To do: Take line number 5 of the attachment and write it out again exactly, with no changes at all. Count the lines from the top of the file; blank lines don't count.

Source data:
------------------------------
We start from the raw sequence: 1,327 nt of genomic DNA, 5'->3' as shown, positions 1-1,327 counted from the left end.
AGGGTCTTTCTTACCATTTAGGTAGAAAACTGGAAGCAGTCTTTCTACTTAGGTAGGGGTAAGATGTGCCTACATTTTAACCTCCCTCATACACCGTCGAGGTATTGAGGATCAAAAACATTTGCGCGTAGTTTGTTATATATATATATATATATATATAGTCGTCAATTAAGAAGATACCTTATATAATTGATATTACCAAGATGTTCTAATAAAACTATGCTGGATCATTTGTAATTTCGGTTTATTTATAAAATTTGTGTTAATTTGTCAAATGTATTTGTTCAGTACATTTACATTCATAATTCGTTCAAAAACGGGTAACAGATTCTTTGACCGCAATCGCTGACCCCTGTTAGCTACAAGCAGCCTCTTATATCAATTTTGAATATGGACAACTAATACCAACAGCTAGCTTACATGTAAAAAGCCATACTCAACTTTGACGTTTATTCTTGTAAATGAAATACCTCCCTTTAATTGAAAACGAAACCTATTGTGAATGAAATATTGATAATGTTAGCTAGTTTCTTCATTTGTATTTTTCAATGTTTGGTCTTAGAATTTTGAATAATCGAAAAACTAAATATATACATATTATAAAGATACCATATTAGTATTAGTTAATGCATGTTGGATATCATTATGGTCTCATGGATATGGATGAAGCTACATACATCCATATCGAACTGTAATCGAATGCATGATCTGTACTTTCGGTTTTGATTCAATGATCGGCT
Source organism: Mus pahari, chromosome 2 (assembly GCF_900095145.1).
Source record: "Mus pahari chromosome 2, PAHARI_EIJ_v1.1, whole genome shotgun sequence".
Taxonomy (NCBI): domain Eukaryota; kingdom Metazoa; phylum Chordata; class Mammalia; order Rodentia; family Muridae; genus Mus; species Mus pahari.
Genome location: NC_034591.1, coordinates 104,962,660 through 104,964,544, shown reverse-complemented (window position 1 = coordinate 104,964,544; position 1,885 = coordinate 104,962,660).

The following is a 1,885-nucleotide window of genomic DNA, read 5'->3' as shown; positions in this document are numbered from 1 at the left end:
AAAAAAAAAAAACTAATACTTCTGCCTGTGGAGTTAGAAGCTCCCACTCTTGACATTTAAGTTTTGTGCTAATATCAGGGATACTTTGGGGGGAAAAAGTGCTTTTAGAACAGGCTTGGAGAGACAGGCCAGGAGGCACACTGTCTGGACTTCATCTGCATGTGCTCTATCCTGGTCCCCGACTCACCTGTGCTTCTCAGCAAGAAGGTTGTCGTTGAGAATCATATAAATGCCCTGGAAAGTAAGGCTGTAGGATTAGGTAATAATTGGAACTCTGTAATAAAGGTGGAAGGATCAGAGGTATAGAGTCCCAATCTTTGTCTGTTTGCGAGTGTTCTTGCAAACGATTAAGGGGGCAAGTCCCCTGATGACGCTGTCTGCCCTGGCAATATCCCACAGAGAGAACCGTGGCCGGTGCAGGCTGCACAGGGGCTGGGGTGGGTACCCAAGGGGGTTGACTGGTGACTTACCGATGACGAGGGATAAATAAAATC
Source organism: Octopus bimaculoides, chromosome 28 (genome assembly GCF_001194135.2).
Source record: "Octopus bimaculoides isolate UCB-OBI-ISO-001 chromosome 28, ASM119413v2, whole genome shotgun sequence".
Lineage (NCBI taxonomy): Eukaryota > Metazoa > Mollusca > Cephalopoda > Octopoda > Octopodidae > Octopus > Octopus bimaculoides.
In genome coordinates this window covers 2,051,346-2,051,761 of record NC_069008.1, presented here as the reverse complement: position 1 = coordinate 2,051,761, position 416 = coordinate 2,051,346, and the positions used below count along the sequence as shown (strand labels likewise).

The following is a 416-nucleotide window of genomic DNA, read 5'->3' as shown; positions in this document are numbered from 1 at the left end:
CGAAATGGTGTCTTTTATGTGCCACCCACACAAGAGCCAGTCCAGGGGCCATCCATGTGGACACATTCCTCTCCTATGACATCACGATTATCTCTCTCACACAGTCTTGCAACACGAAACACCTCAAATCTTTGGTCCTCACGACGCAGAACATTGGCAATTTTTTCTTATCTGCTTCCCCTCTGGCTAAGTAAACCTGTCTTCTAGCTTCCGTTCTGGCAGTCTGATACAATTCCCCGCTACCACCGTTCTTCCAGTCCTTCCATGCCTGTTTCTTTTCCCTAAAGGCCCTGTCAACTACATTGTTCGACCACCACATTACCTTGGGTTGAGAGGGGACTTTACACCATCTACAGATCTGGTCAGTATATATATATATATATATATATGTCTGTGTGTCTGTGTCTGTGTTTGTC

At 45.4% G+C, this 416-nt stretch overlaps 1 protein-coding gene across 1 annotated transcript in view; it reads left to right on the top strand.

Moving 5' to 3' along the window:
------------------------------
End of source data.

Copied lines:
Taxonomy (NCBI): domain Eukaryota; kingdom Metazoa; phylum Chordata; class Mammalia; order Rodentia; family Muridae; genus Mus; species Mus pahari.